Chellis Glendinning extols the bravery, courage and stoicism of the indígenas of Bolivia, in the face of centuries of exploitation. Dignity and Defiance: Stories from Bolivia’s Challenge to Globalization, Jim Shultz & Melissa Crane Draper (eds.). University of California Press, 2009. ISBN 9780520256996.
Bolivia is heralded the world over as home to peoples who harbour remarkable courage. Such a capacity is, of course, bolstered and sustained by collective solidarity but it is ultimately transmitted through the individual heart. Perhaps the most astounding image in Jim Shultz and Melissa Draper’s new anthology, Dignity and Defiance: Stories from Bolivia’s Challenge to Globalization, is a photo of a lone indígena holding back an entire police phalanx with a single slingshot. In the annals of modern bravery this portrait of fearlessness – or, as the case may be, action despite fear – joins the famous shot, taken in 1990s Chiapas, of an Indigenous woman confronting an armed but terrified boy-soldier as only a mother and elder could. Both photos offer the viewer the opportunity to look beyond what too often passes for the norm to see the truly honest encounter between two opposing approaches to life.
Such are the themes of this book that reflects on the lives of these long-exploited peoples of the Andean country known for its snow-capped glaciers, llamas, lowland jungle, and over thirty Indigenous cultures. In 2000, Bolivianos rose up against the US-based multinational Bechtel, shutting down the city of Cochabamba three times to stop its takeover of the public water system and, in the end, by deft organising and the sheer passion of the people, sending Bechtel scurrying.
Since 2003, mass protests demanding that the government take back control of the gas and oil industries, privatised in the 1990s, have toppled two presidents. In 2005, after centuries of foreign control and home-grown dictatorships, the voters of Bolivia elected one of their own – the Aymara coca farmer Evo Morales – and he has presided over the writing of a new constitution recognising long-withheld rights for the Indigenous majority; the renegotiation and, in some cases, military takeover of corporate-owned businesses to improve the imbalance of reward between multinational and homeland; and the return of stolen haciendas to landless Indigenous peoples.
These stories and more are illuminated in Dignity and Defiance, while the historic, economic and political forces behind them are analysed in depth. The book is the effort of the Democracy Center of Cochabamba and San Francisco, California to provide historical and sociological perspectives to the remarkable movements for justice bursting from the poorest country in South America. Draper and Shultz gathered some of their most knowledgeable and articulate researchers, including the economist Roberto Fernández Terán, social critic and activist Nick Buxton, and drug policy analyst Coletta Youngers.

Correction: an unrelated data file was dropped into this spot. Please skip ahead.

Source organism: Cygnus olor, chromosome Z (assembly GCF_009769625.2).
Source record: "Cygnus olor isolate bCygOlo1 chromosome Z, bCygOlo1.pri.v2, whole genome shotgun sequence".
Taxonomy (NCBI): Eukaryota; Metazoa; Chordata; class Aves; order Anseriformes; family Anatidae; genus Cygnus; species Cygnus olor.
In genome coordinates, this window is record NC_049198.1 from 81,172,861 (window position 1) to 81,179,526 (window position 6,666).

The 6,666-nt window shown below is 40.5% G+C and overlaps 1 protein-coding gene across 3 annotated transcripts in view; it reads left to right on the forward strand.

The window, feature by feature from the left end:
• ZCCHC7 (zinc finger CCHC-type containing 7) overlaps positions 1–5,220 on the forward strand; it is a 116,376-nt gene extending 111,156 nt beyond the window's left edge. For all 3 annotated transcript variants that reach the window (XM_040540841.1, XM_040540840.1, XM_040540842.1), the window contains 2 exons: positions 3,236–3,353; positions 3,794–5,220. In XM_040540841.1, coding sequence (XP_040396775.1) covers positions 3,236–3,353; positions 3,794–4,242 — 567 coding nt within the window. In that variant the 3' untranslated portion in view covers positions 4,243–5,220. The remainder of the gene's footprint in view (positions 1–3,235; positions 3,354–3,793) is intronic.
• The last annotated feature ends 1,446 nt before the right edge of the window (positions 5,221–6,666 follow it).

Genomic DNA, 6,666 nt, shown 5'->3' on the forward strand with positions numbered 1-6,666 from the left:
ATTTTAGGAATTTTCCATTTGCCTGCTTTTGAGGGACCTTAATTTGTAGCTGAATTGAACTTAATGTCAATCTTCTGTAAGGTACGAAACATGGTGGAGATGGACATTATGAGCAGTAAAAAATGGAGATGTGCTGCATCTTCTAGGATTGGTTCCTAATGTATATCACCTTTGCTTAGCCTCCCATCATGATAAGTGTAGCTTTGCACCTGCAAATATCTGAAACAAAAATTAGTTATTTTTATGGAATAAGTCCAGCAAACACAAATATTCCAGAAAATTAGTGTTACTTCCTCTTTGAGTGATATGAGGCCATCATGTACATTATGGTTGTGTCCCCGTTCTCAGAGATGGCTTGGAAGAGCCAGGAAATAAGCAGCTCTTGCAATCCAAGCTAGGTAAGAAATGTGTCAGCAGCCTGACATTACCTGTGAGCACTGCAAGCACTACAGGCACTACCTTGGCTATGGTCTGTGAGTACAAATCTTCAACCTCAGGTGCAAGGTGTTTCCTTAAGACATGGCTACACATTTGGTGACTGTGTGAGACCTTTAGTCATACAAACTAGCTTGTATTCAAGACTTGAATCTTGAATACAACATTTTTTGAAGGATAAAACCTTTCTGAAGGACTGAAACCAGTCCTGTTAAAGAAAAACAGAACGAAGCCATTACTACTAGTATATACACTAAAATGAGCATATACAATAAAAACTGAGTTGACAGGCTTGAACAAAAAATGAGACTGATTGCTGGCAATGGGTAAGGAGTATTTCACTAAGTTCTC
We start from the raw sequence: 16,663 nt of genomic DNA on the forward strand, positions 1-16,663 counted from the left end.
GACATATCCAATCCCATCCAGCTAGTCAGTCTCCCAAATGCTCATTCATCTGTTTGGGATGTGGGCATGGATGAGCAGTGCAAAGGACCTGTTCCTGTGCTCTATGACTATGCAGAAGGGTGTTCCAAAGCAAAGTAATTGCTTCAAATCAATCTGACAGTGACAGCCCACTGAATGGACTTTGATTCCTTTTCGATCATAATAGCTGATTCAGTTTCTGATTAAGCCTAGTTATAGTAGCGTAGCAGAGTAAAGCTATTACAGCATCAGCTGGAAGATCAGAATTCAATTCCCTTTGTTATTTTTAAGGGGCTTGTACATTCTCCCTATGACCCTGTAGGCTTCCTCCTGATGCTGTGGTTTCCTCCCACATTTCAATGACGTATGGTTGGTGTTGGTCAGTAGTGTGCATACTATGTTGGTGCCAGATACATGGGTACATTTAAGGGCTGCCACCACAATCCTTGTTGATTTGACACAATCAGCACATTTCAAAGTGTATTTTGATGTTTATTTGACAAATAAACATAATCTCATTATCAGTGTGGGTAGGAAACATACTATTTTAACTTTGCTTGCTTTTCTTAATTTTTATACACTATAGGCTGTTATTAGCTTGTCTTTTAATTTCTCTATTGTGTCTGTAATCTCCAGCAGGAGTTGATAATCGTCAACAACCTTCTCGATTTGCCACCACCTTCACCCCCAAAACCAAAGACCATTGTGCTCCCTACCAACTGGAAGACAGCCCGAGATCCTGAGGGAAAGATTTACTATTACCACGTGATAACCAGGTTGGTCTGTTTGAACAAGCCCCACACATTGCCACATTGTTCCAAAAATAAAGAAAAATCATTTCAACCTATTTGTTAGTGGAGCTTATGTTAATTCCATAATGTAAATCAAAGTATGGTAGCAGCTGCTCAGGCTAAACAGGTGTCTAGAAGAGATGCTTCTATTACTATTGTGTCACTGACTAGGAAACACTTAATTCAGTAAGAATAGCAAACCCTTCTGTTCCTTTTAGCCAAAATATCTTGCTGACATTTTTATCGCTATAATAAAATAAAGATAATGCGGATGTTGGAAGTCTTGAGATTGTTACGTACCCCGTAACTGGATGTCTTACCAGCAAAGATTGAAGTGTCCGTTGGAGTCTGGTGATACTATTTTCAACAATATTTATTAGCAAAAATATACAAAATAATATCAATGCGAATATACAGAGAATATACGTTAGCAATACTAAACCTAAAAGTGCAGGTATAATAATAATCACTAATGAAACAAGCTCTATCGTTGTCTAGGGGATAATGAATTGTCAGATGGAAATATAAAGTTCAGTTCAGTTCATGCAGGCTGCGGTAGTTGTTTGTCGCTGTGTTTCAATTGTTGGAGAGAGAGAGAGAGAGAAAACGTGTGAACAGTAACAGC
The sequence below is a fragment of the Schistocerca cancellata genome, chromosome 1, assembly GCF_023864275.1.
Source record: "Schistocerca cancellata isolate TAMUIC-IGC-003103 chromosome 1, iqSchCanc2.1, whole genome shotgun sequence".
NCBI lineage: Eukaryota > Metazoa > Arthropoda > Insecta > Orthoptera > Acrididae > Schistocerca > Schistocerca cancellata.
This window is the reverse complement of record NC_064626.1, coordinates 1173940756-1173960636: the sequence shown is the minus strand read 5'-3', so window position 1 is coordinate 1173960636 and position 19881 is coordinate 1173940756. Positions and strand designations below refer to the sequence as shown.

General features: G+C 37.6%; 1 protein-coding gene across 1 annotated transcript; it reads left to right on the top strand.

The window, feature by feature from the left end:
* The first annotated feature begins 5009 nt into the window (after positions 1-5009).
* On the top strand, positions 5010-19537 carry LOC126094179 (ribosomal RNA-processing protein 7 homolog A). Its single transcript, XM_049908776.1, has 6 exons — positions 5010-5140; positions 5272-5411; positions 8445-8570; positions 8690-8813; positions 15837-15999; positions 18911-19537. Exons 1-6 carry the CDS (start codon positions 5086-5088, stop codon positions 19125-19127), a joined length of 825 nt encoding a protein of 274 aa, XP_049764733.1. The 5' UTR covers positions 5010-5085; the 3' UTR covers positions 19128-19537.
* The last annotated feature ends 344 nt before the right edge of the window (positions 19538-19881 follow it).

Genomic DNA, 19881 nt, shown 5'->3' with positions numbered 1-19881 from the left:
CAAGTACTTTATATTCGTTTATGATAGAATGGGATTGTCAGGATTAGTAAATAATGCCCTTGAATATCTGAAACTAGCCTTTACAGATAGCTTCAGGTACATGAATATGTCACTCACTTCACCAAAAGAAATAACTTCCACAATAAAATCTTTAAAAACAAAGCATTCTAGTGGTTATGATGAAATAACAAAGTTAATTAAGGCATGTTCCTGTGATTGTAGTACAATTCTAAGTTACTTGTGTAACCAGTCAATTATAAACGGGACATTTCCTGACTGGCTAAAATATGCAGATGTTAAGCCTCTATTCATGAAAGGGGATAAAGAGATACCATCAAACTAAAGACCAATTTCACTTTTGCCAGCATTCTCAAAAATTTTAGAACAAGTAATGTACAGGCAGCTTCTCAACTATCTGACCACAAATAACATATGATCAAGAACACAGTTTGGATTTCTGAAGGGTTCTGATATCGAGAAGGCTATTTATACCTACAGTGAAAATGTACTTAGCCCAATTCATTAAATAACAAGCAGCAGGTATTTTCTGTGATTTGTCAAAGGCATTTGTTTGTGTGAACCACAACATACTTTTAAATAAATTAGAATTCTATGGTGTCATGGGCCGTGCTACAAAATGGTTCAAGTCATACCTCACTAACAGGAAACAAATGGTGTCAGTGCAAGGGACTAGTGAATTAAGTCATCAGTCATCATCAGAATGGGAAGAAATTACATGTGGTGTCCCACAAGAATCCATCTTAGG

Through eight essays, an introduction and a conclusion, these and other writers explore Bolivia’s water, gas and oil revolts; its most controversial leaf, la coca, which is central to the indígenas as sacred medicine, yet provides the key ingredient for the manufacture of cocaine; the special pressures placed on women by globalisation; the tragic exodus of Bolivianos to pursue their livelihoods in wealthier countries such as Spain and the US; and the economic catch-22s confounding a people struggling for decolonisation after centuries of exploitation by Spanish conquistadores, US and European corporations, the International Monetary Fund (IMF) and World Bank, the CIA, and their own right-wing industry owners.
The strength of this book is its courage in telling the truth and, amid the statistics and legal concepts, doing so in a compelling manner. The anti-globalisation activist may take offence at the even-handed explanation of the motivations behind certain mechanisms of corporate hegemony such as the IMF and World Bank. Paradoxically, this decidedly academic strategy does not give unquestioned legitimacy to such institutions: rather it serves to highlight the ferocity of protest at the injustices they perpetrate – as well as the complexities and contradictions inherent to any serious effort to build a truly post-colonial world. Naomi Klein calls the book “Enraging, unsparing, and inspiring”, and indeed the swirling of emotion that accompanies this literary witness to the archetypal frictions of our age is to be had, known, and relished. Yet let us be alert to the prospect that – after all the shock, rage, sadness and awe – the end result for the reader could be courage.